Astrobiology, an international patent has been filed


The University of Sassari, the Center for Research, Development and Higher Studies in Sardinia (CRS4), the Aerospace District of Sardinia (DASS), the University of Cagliari and the Tolo Green company have filed the application for an innovative international patent that will contribute, thanks to the potential of spirulina algae, to broaden the scope of research in the field of astrobiology, to the point of imagining a future in which man can arrive on Mars. This is the scenario that is foreseen in the context of the contribution that Sardinia can provide for space exploration.
Three years after the patenting process in Italy, the decision came to enter the international field, filing the application in Europe, the United States, Russia, China, Japan and India.
Thanks to long and patient team work involving researchers and doctoral students from the universities and research institutions involved, it was possible to develop a fertile cultivation medium for the spirulina algae, the new "green gold", that grows in extraterrestrial living conditions. At almost zero gravity, achieved through a special instrument called a clinostat equipped to simulate the Martian atmosphere, the algae thrives as demonstrated by the experiments conducted in the laboratory of Professor Antonella Pantaleo of the Department of Biomedical Sciences of the University of Sassari. Since 2006, CRS4 and the University of Cagliari, as well as other DASS members, have been developing, under the guidance of Professor Giacomo Cao, important research on microalgae that could allow astronauts to survive on the red planet. In fact, in an extraterrestrial environment, spirulina algae can serve the dual purpose of nourishing astronauts and generating oxygen, using the Martian atmosphere saturated with CO2.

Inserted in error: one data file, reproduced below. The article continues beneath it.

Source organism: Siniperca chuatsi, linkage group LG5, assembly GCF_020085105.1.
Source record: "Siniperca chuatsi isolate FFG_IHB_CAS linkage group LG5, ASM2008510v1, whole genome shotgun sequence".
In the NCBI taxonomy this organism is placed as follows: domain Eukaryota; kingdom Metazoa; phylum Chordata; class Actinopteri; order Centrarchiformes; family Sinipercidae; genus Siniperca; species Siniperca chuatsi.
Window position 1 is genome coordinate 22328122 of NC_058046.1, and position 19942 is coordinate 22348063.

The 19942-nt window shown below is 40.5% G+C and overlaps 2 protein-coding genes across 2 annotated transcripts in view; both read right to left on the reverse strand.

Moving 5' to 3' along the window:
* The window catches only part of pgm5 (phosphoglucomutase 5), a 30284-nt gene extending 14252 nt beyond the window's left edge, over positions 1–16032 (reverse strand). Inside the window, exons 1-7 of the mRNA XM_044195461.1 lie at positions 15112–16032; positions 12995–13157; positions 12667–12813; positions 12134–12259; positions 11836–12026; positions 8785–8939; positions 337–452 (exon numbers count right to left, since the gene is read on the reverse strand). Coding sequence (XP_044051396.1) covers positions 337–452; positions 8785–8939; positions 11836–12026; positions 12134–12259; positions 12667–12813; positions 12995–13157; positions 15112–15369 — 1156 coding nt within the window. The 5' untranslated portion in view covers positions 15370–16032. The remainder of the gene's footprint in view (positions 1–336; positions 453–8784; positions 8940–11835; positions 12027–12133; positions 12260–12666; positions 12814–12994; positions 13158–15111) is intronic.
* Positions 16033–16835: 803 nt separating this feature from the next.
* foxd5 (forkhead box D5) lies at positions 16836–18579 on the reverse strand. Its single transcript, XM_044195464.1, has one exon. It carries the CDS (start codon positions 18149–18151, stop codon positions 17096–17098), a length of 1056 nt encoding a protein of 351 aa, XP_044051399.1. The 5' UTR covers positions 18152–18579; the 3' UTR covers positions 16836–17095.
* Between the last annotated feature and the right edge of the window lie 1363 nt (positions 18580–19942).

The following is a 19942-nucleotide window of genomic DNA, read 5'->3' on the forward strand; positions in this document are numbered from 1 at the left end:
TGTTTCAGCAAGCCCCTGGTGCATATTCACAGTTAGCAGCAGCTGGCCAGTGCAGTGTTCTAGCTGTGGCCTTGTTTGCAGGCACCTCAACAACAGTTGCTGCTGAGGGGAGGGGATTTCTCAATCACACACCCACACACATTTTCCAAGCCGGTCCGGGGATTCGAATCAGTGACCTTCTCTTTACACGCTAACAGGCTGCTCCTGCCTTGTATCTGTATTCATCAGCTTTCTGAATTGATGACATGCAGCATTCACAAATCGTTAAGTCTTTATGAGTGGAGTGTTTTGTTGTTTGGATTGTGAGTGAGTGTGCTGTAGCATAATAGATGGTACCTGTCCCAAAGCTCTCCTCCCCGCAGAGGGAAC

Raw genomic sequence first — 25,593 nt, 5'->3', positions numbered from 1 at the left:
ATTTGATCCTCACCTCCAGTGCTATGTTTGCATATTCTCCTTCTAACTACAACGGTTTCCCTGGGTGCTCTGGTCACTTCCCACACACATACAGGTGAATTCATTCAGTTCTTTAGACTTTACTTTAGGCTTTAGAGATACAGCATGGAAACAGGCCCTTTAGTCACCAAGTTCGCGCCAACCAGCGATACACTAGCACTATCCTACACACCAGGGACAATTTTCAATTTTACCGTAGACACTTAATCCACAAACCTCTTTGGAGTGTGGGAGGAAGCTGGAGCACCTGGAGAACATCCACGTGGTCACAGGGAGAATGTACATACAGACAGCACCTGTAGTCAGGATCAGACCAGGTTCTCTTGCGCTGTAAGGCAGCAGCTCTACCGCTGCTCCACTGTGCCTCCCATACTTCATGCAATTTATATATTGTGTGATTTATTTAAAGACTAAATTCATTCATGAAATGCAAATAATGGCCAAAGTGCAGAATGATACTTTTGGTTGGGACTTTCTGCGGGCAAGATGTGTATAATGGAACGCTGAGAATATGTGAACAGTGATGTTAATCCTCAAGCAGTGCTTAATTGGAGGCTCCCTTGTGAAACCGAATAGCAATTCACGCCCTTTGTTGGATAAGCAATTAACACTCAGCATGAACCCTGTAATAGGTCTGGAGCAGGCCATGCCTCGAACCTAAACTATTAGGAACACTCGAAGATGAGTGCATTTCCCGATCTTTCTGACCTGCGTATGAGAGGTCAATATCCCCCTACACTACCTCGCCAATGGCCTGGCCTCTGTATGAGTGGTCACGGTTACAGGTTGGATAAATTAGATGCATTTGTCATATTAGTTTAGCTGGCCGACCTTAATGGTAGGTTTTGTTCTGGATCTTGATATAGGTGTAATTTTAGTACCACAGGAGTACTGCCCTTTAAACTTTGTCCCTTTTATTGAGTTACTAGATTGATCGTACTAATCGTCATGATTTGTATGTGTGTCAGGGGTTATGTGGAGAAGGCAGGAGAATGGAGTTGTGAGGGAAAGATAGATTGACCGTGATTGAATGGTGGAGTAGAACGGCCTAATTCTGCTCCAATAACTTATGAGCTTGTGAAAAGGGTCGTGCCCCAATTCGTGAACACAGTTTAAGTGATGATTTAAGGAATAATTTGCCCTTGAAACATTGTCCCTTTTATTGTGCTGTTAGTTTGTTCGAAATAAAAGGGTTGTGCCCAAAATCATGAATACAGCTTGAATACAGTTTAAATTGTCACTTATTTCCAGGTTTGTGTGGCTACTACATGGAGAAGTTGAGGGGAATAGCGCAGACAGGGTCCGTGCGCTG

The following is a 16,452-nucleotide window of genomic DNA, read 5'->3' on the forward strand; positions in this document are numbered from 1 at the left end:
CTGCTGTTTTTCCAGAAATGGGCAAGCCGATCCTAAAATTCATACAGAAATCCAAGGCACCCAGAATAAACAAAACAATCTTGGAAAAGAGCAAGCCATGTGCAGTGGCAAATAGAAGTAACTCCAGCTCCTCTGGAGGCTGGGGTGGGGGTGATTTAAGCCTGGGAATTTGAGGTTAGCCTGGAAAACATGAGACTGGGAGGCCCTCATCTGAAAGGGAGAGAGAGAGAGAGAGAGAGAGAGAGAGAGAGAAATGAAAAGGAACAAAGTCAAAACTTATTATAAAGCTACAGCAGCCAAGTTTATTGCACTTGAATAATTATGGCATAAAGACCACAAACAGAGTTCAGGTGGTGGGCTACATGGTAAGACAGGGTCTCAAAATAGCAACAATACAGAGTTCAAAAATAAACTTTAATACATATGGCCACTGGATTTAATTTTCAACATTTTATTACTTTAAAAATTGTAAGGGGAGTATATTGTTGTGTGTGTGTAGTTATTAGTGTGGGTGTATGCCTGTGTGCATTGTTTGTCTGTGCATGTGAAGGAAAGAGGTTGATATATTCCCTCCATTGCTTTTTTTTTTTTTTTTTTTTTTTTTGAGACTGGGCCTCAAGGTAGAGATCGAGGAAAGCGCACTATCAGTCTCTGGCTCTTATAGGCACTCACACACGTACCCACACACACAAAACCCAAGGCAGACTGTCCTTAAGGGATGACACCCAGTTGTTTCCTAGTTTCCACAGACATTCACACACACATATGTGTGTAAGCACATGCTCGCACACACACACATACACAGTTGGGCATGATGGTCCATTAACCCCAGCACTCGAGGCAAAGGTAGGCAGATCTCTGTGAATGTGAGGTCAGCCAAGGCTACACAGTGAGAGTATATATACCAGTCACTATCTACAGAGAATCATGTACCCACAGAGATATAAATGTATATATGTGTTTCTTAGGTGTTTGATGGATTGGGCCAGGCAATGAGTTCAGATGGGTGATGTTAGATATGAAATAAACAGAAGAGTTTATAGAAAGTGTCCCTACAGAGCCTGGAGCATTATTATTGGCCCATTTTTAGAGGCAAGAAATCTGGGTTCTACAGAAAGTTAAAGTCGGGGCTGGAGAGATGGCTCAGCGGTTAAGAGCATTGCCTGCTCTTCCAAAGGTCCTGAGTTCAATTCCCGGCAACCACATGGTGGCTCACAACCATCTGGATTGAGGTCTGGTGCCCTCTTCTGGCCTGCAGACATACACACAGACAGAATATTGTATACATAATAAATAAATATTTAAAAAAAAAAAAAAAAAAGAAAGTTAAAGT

The subject of the patent is a kit consisting of a clinostat and a chamber with a CO2 atmosphere, which can reproduce extraterrestrial conditions such as those on Mars.